| Twigs | Leaves | Fruit
| Outstanding Features
Maple | Silver Maple | Black
Maple | Box Elder | Sugar
maple is very similar in all respects to
sugar maple, and thus is often misidentified as sugar maple. The key
differences separating these two species are black maple's wider and
drooping leaves, longer leaf stalk (petiole), and waxy coating on
twigs greater than two years old. Black maple, like sugar maple, is
an important species for sawtimber, veneer, maple syrup, and fuel
- on young trees, dark gray in color, close, smooth, and firm, becoming
furrowed into long irregular plates lifting along one edge.
- slender, shining, and warmly brown, the color of maple sugar. The
current years twig is identical to sugar maple, but the older
sections of twigs often have a waxy coating that may peel in strips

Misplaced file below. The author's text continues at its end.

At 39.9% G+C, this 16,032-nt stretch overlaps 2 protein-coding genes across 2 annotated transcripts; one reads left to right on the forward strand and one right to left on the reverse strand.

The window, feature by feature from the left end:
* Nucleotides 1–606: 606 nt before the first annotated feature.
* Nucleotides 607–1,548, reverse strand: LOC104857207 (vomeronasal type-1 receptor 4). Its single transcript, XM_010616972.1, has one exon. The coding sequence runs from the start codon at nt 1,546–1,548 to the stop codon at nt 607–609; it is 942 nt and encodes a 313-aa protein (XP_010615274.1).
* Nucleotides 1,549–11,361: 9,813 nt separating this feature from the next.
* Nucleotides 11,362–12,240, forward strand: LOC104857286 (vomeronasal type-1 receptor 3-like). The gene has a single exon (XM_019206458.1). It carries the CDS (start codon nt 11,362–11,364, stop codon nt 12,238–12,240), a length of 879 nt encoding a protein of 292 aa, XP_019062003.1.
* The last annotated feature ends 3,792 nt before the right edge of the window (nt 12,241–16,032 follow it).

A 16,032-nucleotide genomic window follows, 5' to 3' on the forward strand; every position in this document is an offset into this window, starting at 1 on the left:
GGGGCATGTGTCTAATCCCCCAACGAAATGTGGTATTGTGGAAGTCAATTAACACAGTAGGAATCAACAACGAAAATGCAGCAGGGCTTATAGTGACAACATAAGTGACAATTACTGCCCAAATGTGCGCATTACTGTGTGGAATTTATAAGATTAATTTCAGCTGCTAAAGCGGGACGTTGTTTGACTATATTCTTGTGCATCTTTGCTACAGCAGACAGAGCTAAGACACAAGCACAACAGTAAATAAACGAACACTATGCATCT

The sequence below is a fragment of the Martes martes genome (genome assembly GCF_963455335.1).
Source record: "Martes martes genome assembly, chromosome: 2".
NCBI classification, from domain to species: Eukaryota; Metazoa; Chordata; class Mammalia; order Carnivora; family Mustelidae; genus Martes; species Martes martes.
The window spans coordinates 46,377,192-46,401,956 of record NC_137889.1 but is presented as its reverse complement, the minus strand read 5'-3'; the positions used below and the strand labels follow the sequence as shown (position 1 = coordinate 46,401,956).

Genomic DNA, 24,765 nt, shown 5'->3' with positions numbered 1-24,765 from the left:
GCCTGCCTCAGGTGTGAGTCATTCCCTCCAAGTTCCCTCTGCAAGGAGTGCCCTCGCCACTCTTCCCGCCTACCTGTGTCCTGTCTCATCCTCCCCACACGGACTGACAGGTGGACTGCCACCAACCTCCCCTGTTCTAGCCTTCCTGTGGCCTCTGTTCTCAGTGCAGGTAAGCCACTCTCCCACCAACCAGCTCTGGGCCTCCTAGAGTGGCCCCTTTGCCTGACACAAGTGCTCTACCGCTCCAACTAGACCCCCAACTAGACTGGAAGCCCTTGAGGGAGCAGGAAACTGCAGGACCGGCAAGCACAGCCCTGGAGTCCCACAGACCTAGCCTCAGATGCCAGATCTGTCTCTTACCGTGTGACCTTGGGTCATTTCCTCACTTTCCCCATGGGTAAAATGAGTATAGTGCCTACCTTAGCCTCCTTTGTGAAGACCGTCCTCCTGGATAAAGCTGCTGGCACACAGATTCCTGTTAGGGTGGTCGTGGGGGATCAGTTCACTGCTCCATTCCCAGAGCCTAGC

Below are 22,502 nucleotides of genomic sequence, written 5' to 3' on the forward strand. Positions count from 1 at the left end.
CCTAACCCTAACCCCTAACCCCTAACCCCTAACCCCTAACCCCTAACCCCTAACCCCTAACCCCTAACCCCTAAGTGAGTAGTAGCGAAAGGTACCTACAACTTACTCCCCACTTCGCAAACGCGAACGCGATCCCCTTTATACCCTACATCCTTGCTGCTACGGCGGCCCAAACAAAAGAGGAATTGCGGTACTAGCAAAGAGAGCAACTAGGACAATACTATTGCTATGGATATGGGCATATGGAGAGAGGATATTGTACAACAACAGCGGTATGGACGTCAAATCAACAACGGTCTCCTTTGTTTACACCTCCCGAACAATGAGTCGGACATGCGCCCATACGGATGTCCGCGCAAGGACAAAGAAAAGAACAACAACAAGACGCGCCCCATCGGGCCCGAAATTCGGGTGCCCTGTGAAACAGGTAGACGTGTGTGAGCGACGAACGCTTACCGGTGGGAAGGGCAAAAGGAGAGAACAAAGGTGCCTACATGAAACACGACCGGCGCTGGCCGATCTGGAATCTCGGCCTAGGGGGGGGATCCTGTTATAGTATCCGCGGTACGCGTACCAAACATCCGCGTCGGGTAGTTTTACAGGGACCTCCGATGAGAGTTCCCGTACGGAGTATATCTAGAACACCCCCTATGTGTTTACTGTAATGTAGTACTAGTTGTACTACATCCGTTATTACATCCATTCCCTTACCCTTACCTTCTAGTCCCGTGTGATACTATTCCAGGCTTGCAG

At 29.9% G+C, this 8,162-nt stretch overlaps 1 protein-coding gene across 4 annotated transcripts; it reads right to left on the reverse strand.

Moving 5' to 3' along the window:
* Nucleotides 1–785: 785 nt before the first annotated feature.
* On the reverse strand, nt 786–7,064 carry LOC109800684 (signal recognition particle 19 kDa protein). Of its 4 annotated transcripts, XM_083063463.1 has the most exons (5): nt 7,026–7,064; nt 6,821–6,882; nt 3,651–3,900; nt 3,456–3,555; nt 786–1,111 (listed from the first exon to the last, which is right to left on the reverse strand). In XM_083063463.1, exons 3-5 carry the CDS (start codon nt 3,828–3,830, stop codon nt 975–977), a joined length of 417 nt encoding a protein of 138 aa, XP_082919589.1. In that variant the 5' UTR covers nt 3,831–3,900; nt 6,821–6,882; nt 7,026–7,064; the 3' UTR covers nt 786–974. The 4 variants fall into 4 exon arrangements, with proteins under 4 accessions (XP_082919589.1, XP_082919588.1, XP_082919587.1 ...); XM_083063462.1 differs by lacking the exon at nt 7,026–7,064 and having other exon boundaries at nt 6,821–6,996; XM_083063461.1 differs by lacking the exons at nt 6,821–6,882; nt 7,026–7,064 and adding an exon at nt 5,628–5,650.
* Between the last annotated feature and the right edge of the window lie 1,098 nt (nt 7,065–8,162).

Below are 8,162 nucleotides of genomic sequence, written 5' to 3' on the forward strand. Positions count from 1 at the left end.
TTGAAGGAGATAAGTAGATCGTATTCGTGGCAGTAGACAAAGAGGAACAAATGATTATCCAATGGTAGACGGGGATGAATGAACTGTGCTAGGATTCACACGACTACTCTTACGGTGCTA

from the twig.
Winter buds -
conical, sharp-pointed, and brown in color, the terminal
buds much larger than the lateral buds.
- simple, opposite, often 4 inches or
more long and fully as wide, from 3 to 5 shallow lobes with wide-spaced coarse teeth,
dark green in color above, paler below; the clefts are rounded at
the base. Leaf edge is smooth between the points. The leaf stalk (petiole)
is typically greater in length than the leaf blade.
- maple keys (samaras), in short clusters, ripening in September.
Samaras are paired with the seeds joining each other in a straight
line, but the wings are separated by about 60 degrees.
features - rounded cleft between lobes of leaves; leaf blade broad
and lateral lobes often droop; sharp-pointed, brown buds; brown twig with waxy coating on older sections of